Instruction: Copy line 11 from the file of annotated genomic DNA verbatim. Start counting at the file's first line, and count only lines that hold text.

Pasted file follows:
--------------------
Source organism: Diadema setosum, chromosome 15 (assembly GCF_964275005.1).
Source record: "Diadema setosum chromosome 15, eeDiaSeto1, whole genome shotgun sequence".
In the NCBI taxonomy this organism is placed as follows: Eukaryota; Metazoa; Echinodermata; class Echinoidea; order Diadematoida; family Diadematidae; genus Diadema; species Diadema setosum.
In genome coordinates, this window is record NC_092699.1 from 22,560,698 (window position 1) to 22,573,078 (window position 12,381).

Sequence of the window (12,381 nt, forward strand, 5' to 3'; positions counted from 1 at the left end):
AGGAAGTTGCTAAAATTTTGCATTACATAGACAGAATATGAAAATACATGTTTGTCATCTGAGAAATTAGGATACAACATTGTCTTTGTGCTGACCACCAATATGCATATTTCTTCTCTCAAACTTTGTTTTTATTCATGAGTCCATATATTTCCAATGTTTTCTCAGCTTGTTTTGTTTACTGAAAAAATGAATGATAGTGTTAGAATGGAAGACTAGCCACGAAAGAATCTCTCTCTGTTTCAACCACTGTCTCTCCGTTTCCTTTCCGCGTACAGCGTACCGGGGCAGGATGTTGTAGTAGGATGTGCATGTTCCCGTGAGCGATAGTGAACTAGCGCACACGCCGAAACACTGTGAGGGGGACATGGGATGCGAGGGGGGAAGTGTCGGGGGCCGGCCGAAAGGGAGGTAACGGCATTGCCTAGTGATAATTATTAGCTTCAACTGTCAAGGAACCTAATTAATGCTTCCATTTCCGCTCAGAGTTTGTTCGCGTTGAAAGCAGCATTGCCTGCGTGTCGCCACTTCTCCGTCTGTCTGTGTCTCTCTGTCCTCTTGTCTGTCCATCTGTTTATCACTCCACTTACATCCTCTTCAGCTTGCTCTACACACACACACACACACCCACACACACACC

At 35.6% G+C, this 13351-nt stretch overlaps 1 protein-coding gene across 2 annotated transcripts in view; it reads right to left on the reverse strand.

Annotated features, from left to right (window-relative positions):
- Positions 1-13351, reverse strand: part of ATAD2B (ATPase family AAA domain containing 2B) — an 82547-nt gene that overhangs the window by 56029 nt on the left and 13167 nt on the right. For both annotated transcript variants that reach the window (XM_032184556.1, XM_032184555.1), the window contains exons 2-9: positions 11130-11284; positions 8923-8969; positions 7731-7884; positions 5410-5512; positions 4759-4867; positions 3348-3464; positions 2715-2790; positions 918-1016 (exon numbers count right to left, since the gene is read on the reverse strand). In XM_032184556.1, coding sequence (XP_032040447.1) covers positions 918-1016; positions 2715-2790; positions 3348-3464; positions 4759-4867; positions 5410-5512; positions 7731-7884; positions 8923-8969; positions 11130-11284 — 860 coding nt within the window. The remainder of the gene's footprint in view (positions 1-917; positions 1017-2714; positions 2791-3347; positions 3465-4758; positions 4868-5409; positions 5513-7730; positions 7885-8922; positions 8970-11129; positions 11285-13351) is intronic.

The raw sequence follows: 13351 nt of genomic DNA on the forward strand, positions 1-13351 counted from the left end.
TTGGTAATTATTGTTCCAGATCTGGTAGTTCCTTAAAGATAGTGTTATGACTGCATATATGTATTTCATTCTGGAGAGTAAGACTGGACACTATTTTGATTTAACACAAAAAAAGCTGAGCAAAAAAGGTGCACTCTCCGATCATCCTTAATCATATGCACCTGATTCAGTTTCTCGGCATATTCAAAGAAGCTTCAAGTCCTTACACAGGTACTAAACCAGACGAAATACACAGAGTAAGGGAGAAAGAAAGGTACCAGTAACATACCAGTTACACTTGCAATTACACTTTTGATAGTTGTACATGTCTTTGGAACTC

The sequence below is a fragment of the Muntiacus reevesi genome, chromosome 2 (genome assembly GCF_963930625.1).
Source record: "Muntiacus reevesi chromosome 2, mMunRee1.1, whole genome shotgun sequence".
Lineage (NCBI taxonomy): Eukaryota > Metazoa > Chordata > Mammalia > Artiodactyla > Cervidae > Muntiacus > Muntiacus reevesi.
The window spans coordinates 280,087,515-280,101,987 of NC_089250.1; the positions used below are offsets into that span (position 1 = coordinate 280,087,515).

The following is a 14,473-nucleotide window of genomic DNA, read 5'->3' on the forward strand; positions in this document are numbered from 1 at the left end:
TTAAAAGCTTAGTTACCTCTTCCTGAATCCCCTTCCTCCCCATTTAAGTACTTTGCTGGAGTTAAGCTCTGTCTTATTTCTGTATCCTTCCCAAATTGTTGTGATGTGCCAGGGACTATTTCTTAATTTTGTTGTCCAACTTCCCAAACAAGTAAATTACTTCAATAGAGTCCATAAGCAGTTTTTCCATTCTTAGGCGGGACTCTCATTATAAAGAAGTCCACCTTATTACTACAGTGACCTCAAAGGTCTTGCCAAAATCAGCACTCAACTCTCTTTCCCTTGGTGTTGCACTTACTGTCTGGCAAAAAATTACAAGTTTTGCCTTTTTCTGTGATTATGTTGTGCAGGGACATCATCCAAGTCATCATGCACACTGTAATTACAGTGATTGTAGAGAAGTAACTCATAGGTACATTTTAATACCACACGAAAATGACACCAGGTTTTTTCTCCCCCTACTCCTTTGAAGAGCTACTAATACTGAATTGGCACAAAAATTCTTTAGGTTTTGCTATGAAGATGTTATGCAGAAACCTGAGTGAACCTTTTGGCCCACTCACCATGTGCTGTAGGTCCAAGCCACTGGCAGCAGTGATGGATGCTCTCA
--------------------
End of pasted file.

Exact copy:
TTGGTAATTATTGTTCCAGATCTGGTAGTTCCTTAAAGATAGTGTTATGACTGCATATATGTATTTCATTCTGGAGAGTAAGACTGGACACTATTTTGATTTAACACAAAAAAAGCTGAGCAAAAAAGGTGCACTCTCCGATCATCCTTAATCATATGCACCTGATTCAGTTTCTCGGCATATTCAAAGAAGCTTCAAGTCCTTACACAGGTACTAAACCAGACGAAATACACAGAGTAAGGGAGAAAGAAAGGTACCAGTAACATACCAGTTACACTTGCAATTACACTTTTGATAGTTGTACATGTCTTTGGAACTC